The drive to New Glarus, Wisconsin, 25 miles south of Madison, winds through a classic midwestern landscape. Barns painted a dark red frame the country road beside tall silos stacked with corn. There are Victorian farmhouses flying American flags, ripe green fields rolling to a low horizon, and groups of grazing Holstein dairy cows, standing in bovine formation.
When Highway 69 dips down into a valley and turns a corner into New Glarus itself, though, you enter an entirely different scene that’s anything but midwestern. The Stars and Stripes gives way to Switzerland’s red-and-white flag, mounted on the wooden chalets that line First Street.
Murals of Alpine meadows splash across storefronts; overhanging balconies sprout banks of flowers. And adding to the sustained yodel of Swiss pride are 16 life-size, fiberglass cows popping up all over town, decked in folk costumes that would do Heidi proud.
The only thing more Swiss than New Glarus, in fact, is the original Old World canton of Glarus itself. Too often dismissed as a blandly homogenous landscape, southern Wisconsin, like much of the Midwest, offers pockets of diverse, deeply authentic European cultures imported and zealously preserved by their original settlers.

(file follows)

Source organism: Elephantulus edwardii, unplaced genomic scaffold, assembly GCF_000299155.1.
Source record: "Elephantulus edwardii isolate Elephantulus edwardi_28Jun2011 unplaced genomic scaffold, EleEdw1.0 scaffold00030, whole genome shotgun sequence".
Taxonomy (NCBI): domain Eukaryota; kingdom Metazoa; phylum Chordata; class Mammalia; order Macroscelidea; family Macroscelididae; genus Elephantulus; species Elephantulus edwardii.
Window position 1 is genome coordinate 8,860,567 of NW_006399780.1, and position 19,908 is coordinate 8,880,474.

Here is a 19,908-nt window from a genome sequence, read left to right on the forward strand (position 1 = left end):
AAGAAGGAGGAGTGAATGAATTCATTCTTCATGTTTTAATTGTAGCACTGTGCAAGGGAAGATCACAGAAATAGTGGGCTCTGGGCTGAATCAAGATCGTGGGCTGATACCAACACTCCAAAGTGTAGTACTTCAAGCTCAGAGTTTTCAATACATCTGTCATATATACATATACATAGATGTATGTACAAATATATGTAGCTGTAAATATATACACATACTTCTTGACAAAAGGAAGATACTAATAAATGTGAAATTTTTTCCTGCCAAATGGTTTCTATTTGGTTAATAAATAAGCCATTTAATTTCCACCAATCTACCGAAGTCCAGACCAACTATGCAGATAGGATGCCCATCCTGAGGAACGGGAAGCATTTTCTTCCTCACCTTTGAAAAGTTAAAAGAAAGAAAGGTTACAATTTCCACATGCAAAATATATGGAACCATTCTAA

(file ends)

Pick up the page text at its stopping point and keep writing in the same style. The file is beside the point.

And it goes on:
And the payoff for Americans is especially meaningful now. In the middle of our pandemic lockdown, when so many borders are shuttered, it’s still possible to set off on a European marathon without ever leaving the country.
(Related: Borders are closing to Americans. Here’s where you can still go.)
New Glarus’s own immigrant